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NICU guideline identifier

Fluids - Fluid and Glucose requirements

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  Day 0-1 Day 2 Day 3 Day 4 Day 5 Day 6 Day 7+
<37 weeks 60 75 90 105 120 150 180
37 weeks+ 60 75 90 105 120 120 150
  • Fluid volumes administered in NICU after the first week are high to ensure good caloric intake and growth in preterm infants. Term infants have a lower requirement for fluids and calories.
  • Infants admitted to Starship Hospital (surgical or medical services) should have fluids prescribed according to Starship Hospital guidelines (available via the intranet).
  • The volume administered will depend on the clinical condition of the infant, with fluid restriction indicated with asphyxia, renal impairment or PDA.
  • Infants receiving phototherapy, or with high insensible losses, may require higher fluid intakes.
  • In general, fluid management in the first few days is adjusted primarily on serum sodium values and changes in weight.
    • High serum sodium values usually indicate that the infant requires more fluid.
    • Low serum sodium values may indicate that the infant requires less fluid, or that the infant has high sodium losses.
  • There is evidence that restricting fluid volumes in preterm infants in the first few days of life reduces the incidence of patent ductus arteriosus and necrotising enterocolitis, and may decrease mortality rates.1
  • Restricting sodium intake in preterm infants in the first few days may also reduce the incidence of chronic lung disease.2,3,4,5

Glucose intake

The neonatal liver normally produces 6-8 mg/kg/min of glucose. This is approximately the basal requirement of a newborn infant.

Hypoglycaemia is severe if it persists despite an intake of >10 mg/kg/min. Calculate the glucose intake: See also the Glucose Calculator

Glucose intake (mg/kg/min) =  % Glucose x Volume (ml/kg/day)

Glucose intake (mg/kg/min) = % Glucose x Hourly Rate
                                                      Weight (Kg) x 6

Intake  (ml/kg/day) 5% Glucose 10% Glucose 12.5% Glucose
  mg/kg/min of Glucose
60 2.1 4.2 5.2
75 2.6 5.2 6.5
90 3.1 6.3 7.8
105 3.7 7.3 9.1
120 4.2 8.3 10.4
150 5.2 10.4 13.0
180 6.3 12.5 15.6

To get concentrated glucose solutions: See also the Fluid and Electrolytes calculator

Solution 10% Glucose 50% Glucose
12.5% 450 ml 30 ml
15% 420 ml 60 ml
20% 400 ml 135 ml
Solution 5% Glucose 50% Glucose
7.5%   450 ml  30 ml

Glucose solutions of >10% are best administered through central venous lines. Peripheral IVs do not last long, and extravasation can result in tissue damage.

Insensible Water Loss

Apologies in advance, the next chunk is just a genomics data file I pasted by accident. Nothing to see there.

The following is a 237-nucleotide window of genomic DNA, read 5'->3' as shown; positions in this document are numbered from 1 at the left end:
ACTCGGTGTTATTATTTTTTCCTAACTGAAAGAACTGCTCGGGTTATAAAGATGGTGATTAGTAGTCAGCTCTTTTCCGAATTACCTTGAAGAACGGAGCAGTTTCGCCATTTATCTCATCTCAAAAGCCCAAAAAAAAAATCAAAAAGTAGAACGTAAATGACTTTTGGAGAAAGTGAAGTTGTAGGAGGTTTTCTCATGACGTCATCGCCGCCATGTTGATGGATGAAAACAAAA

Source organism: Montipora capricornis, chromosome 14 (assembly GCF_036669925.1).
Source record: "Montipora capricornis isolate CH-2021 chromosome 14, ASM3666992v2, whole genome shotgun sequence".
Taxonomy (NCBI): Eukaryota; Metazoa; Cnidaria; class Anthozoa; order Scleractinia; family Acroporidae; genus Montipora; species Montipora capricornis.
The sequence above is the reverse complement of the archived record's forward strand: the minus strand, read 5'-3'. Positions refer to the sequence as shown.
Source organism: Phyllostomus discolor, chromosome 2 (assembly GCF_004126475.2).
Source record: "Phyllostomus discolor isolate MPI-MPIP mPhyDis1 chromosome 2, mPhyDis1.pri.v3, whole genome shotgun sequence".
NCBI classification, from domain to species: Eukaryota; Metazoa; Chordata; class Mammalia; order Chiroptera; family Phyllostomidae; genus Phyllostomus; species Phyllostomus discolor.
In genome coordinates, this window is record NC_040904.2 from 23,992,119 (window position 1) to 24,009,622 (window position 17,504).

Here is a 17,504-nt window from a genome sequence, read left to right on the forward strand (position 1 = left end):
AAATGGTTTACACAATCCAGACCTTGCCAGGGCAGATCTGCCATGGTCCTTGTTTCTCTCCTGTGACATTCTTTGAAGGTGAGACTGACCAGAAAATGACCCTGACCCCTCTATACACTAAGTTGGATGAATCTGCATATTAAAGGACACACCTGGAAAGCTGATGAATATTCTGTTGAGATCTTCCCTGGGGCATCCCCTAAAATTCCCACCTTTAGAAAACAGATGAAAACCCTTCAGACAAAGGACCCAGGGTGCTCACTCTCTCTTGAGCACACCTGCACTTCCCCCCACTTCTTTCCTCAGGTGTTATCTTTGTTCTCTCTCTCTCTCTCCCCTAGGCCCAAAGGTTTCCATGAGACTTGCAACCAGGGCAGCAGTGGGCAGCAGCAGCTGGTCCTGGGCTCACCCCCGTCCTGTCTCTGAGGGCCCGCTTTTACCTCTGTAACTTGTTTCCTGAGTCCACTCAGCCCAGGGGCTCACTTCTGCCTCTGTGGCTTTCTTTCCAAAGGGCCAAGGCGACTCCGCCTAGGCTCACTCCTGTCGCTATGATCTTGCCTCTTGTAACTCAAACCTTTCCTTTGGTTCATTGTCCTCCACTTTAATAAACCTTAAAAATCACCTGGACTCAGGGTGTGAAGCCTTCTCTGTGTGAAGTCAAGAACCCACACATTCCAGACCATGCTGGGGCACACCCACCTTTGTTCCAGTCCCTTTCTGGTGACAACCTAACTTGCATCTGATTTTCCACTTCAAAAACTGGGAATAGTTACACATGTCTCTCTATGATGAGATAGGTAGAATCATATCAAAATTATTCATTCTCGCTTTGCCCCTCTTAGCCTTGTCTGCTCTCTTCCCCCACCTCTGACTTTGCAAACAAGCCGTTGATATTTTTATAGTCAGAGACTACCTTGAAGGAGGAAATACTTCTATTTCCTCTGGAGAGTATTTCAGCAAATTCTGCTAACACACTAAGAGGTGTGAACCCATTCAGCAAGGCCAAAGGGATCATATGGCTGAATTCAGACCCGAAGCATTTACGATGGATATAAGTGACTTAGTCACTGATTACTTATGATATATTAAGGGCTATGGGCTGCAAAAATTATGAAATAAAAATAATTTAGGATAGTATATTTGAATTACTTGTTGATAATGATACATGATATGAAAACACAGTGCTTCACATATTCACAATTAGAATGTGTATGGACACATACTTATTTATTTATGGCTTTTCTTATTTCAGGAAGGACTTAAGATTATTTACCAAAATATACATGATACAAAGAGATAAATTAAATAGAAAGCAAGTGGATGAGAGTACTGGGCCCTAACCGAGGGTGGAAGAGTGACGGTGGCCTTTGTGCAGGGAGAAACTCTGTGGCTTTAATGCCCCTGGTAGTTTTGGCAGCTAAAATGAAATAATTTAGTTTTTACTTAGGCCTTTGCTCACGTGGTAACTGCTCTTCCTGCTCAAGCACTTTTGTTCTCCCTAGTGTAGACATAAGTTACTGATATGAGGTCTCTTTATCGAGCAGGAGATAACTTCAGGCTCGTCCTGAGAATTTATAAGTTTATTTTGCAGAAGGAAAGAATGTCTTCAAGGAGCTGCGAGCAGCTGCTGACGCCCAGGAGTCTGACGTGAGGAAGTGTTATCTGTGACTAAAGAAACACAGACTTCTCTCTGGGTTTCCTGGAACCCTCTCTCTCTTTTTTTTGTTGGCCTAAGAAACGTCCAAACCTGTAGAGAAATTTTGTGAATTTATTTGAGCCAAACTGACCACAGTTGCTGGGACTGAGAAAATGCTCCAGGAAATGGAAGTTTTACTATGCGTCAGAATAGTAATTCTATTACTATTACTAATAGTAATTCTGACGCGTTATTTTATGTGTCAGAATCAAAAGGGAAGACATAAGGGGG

This varies greatly with gestation and depends on the thermal environment. It decreases markedly over the first few days. Very preterm infants should be placed in humidified incubators in a neutral thermal environment as soon as practical after birth.

Gastrointestinal Losses

If there are significant gastric aspirates, replace these ml for ml with 0.9% NaCl plus 10mmolKCl per 500ml.

Chest and/or Peritoneal Drains

  • If there are significant fluid losses from these, measure the volume and replace with 4% albumin as indicated.
  • Monitor serum albumin concentrations.
  • Monitor the composition of the fluid being lost as this may assist with calculating requirements

Renal Impairment

  • Restrict intake to insensible water loss + urine output.
  • Monitor fluid balance, serum electrolytes and weight carefully.
  • In early Acute Tubular Necrosis, consider a pre-renal cause. Fractional excretion of sodium may help sort this out.

    FE Na+≥2.5% in term infants suggests renal failure.
    FE Na+<2.5% in term infants suggests pre-renal failure.
    FE Na+ is high in preterm infants because of tubular immaturity.

    FE Na+ = Urine [Na] x Serum Creatinine
                    Serum [Na+] x Urine Creatinine              x 100%


  1. Bell EF, Acarregui MJ. Restricted versus liberal water intake for preventing morbidity and mortality in preterm infants. Cochrane Database of Systematic Reviews 2001, Issue 3. Art. No.: CD000503. DOI: 10.1002/14651858.CD000503. 
  2. Hartnoll G, Betremieux P, Modi N. Randomised controlled trial of postnatal sodium supplementation on oxygen dependency and body weight in 25-30 week gestational age infants. Arch Dis Child Fetal Neonatal Ed 2000;82(1):F19-23. 
  3. Hartnoll G, Betremieux P, Modi N. Randomised controlled trial of postnatal sodium supplementation on body composition in 25 to 30 week gestational age infants. Arch Dis Child Fetal Neonatal Ed 2000;82(1):F24-8. 
  4. Hartnoll G, Betremieux P, Modi N. Randomised controlled trial of postnatal sodium supplementation in infants of 25-30 weeks gestational age: effects on cardiopulmonary adaptation. Arch Dis Child Fetal Neonatal E. 2001;85(1):F29-32. 
  5. Costarino AT Jr, Gruskay JA, Corcoran L, Polin RA, Baumgart S. Sodium restriction versus daily maintenance replacement in very low birth weight premature neonates: a randomized, blind therapeutic trial. J Pediatr 1992;120(1):99-106.

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Document Control

  • Date last published: 31 January 2007
  • Document type: Clinical Guideline
  • Services responsible: Neonatology
  • Owner: Newborn Services Clinical Practice Committee
  • Editor: Sarah Bellhouse
  • Review frequency: 2 years